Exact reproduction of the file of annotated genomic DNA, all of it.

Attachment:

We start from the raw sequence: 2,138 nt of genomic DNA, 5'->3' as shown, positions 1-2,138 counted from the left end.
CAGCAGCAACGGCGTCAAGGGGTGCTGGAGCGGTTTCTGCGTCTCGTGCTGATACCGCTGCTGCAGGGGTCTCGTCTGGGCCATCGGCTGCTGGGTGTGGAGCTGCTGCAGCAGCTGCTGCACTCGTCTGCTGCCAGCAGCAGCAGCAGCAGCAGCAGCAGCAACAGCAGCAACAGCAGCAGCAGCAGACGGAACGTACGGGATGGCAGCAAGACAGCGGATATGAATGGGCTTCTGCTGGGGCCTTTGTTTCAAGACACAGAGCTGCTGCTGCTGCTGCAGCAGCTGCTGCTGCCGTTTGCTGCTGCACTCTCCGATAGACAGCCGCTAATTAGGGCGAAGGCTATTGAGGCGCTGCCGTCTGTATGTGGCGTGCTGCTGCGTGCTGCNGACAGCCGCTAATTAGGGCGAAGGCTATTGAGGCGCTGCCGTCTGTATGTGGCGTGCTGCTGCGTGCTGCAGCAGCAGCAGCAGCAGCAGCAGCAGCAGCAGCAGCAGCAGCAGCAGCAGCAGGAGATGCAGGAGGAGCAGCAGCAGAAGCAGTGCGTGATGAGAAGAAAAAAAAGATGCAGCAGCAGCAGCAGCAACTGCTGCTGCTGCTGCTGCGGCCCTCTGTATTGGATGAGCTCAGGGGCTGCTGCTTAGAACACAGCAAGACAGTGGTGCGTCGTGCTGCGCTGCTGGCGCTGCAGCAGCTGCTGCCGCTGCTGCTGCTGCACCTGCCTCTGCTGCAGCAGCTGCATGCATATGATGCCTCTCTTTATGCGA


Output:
We start from the raw sequence: 2,138 nt of genomic DNA, 5'->3' as shown, positions 1-2,138 counted from the left end.
CAGCAGCAACGGCGTCAAGGGGTGCTGGAGCGGTTTCTGCGTCTCGTGCTGATACCGCTGCTGCAGGGGTCTCGTCTGGGCCATCGGCTGCTGGGTGTGGAGCTGCTGCAGCAGCTGCTGCACTCGTCTGCTGCCAGCAGCAGCAGCAGCAGCAGCAGCAGCAACAGCAGCAACAGCAGCAGCAGCAGACGGAACGTACGGGATGGCAGCAAGACAGCGGATATGAATGGGCTTCTGCTGGGGCCTTTGTTTCAAGACACAGAGCTGCTGCTGCTGCTGCAGCAGCTGCTGCTGCCGTTTGCTGCTGCACTCTCCGATAGACAGCCGCTAATTAGGGCGAAGGCTATTGAGGCGCTGCCGTCTGTATGTGGCGTGCTGCTGCGTGCTGCNGACAGCCGCTAATTAGGGCGAAGGCTATTGAGGCGCTGCCGTCTGTATGTGGCGTGCTGCTGCGTGCTGCAGCAGCAGCAGCAGCAGCAGCAGCAGCAGCAGCAGCAGCAGCAGCAGCAGCAGGAGATGCAGGAGGAGCAGCAGCAGAAGCAGTGCGTGATGAGAAGAAAAAAAAGATGCAGCAGCAGCAGCAGCAACTGCTGCTGCTGCTGCTGCGGCCCTCTGTATTGGATGAGCTCAGGGGCTGCTGCTTAGAACACAGCAAGACAGTGGTGCGTCGTGCTGCGCTGCTGGCGCTGCAGCAGCTGCTGCCGCTGCTGCTGCTGCACCTGCCTCTGCTGCAGCAGCTGCATGCATATGATGCCTCTCTTTATGCGA